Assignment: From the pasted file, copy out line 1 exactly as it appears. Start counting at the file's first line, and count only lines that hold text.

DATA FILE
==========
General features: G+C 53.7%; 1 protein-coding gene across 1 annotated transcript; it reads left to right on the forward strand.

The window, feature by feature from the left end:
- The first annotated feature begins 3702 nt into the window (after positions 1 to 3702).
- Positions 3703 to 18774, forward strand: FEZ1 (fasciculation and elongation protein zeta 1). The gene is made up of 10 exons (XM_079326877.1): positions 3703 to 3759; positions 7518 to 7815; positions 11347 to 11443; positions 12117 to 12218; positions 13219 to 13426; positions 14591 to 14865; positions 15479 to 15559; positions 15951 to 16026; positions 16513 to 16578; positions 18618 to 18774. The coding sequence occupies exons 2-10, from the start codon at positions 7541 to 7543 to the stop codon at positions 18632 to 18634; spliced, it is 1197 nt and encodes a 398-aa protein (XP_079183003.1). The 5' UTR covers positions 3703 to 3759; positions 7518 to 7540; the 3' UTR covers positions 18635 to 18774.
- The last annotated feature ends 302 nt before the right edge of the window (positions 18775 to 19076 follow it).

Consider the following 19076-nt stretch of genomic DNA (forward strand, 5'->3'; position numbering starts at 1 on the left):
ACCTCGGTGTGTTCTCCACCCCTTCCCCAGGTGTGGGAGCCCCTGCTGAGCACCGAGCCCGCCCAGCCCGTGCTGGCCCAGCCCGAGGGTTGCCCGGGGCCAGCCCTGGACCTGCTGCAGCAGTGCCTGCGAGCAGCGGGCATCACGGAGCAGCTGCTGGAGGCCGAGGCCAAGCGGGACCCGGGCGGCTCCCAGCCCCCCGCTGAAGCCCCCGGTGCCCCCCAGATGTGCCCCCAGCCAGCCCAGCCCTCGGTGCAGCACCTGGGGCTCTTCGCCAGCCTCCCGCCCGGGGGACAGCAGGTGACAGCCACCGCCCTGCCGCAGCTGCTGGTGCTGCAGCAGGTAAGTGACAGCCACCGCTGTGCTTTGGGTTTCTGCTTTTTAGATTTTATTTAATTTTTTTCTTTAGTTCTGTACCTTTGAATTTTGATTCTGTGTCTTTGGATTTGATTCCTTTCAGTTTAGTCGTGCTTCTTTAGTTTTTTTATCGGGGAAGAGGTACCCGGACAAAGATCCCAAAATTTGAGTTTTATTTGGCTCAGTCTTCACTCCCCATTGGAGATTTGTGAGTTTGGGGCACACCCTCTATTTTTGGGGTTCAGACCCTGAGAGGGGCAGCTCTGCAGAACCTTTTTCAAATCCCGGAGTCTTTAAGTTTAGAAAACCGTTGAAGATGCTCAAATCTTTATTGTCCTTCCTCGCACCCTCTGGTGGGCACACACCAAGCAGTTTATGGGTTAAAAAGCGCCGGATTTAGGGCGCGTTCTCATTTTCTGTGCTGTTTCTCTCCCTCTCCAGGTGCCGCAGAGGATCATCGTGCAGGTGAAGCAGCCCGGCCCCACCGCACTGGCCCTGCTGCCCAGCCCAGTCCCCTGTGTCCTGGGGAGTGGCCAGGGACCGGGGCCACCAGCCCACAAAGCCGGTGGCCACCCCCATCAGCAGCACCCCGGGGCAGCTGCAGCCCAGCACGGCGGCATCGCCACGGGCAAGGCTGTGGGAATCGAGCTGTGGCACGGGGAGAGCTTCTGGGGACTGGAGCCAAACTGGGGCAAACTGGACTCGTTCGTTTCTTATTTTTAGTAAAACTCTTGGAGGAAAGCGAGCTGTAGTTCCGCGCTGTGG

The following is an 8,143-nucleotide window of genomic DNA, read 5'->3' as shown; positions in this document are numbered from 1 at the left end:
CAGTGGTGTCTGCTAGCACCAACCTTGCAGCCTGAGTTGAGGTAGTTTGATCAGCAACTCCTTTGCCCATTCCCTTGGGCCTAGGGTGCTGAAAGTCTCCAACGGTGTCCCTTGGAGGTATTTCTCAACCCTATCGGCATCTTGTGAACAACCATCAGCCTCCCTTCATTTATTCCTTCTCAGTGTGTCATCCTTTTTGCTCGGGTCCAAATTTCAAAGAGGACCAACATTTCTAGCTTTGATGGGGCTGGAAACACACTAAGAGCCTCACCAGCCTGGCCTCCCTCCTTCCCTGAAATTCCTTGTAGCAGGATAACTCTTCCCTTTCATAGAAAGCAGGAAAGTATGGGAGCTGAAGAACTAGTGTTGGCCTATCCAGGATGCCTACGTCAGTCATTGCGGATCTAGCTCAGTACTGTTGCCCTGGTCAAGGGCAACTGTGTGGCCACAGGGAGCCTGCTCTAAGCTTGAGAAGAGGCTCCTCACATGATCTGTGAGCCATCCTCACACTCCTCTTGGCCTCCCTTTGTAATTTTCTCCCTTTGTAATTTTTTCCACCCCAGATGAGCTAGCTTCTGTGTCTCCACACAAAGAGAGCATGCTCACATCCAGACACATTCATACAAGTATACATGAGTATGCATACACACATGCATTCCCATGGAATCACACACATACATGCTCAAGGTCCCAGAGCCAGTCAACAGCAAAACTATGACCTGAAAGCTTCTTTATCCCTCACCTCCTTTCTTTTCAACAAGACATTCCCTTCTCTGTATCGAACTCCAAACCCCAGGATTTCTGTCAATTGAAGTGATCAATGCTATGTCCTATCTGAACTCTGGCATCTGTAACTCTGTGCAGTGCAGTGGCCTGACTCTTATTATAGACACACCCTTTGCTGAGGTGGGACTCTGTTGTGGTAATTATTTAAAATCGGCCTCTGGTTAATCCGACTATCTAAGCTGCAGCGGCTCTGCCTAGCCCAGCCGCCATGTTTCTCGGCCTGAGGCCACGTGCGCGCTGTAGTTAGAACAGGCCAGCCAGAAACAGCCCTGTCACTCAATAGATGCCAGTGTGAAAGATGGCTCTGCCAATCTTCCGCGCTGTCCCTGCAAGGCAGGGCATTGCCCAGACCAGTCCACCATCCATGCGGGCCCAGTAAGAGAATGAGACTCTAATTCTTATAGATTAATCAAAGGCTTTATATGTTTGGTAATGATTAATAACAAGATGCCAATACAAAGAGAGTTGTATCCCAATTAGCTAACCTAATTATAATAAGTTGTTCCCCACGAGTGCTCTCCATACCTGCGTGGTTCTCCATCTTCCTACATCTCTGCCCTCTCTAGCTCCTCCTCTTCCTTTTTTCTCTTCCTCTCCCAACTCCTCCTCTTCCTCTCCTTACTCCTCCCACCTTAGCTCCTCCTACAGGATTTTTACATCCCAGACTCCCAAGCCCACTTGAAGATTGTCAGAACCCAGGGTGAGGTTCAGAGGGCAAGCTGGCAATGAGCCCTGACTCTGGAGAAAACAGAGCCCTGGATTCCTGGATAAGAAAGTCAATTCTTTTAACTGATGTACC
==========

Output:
General features: G+C 53.7%; 1 protein-coding gene across 1 annotated transcript; it reads left to right on the forward strand.